[Met Performance] CID:149580
Tristan und Isolde {334} Metropolitan Opera House: 01/22/1949.


Metropolitan Opera House
January 22, 1949


Tristan.................Set Svanholm
Isolde..................Astrid Varnay
Kurwenal................Joel Berglund
Brangäne................Blanche Thebom
King Marke..............Luben Vichey
Melot...................Emery Darcy
Sailor's Voice..........John Garris
Shepherd................Leslie Chabay
Steersman...............Philip Kinsman

Conductor...............Fritz Busch

Review of Herbert F. Peyser in Musical America

The greatly gifted soprano, Astrid Varnay, is not precisely a newcomer to the part of Isolde, and it has been this writer's privilege to commend it in past seasons. But in her first appearance this season, he obtained the impression that up to now she had not reached the heights she did this time.

Perhaps this statement ought to be qualified at the outset. Miss Varnay's Isolde on this occasion was magnificent rather from the intellectual, imaginative and dramatic viewpoint than from that of strictly vocal achievement. Much of the time, to be sure, she sang exceedingly well, even if during the first half of the first act her tones were rather less than firmly anchored or unassailable as to pitch. However, it is the excelling merit of this American artist's performances that they are at every moment so rewardingly communicative that vocal fluctuations, one way or another, become only a secondary detail in the general picture.

Since she last enacted the role at the Metropolitan, Miss Varnay's Isolde has matured and deepened, with numerous additional subtleties and nuances that betray the searching expended on elaborating the picture. The soprano has at her command a beauty of movement and a plastique which remind this spectator of Olive Fremstad more, almost, than of any other singing actress he can call to mind.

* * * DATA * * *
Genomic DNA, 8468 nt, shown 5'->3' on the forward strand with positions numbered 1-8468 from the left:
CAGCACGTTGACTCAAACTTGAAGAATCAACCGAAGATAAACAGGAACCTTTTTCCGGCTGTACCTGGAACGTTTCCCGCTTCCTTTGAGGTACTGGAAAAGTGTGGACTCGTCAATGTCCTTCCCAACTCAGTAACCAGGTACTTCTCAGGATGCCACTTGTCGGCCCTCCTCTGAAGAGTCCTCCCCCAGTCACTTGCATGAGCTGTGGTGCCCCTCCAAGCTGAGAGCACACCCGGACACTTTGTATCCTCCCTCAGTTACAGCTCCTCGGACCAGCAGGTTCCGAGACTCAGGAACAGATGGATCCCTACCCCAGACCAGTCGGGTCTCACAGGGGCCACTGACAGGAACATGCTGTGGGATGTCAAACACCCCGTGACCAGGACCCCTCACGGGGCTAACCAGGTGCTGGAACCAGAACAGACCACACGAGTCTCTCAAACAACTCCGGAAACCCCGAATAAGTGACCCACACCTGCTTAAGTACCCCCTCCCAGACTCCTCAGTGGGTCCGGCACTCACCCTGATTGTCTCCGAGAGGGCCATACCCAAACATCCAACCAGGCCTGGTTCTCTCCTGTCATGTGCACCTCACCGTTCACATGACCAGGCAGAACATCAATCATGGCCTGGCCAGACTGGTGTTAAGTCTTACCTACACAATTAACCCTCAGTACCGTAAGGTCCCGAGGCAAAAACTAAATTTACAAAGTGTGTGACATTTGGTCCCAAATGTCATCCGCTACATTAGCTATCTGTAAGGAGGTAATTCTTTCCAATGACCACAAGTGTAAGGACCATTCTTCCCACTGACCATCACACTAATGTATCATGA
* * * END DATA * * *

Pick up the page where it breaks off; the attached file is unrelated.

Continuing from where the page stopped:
There is, unfortunately, no space here for particulars, though the reviewer feels compelled, at least, to allude to the delirious reunion of lovers in the garden scene (in which Set Svanholm, the Tristan of the night, played up to Miss Varnay in stunning fashion); and to Isolde's transfigured passing, where by the most sensitive and exquisite play of gesture she created a momentary effect worthy of a most expert master of choreography. About the only instance - through no fault of hers - her action went momentarily awry, was when she caught the expiring Tristan in her arms and was nearly tripped up by the sizeable cover which, according to Metropolitan usage, is always disturbingly in the way at this supreme point of the action.

If Miss Varnay's attitudes and expressions were carried out with a beauty and an instinctive logic of an altogether uncommon order, the same held true of Mr. Svanholm. Like the soprano's Isolde, his Tristan is a major accomplishment. If he did not seem to be in his best vocal form at all moments, (in the last act, especially, where he occasionally was swamped by Fritz Busch's somewhat over-exuberant orchestra) his impersonation was developed with an illuminating intelligence. Possibly some may have wondered at the unusual length of time the tenor found it necessary to stand holding his unsheathed sword in the first act, though Mr. Svanholm must assuredly have his reasons for what may have struck some as a rather exaggerated nuance. Otherwise, it would be hard to think of a Tristan more ideally suited to such an Isolde.

Of the remaining singers only Lubomir Vichegonov, as King Marke, requires more than casual mention. The bass sang smoothly and well, but conveyed little of the heartbreak and pity of the role. Blanche Thebom was again the Brangäne, and sang the tower song well. Joel Berglund was an acceptable Kurvenal.

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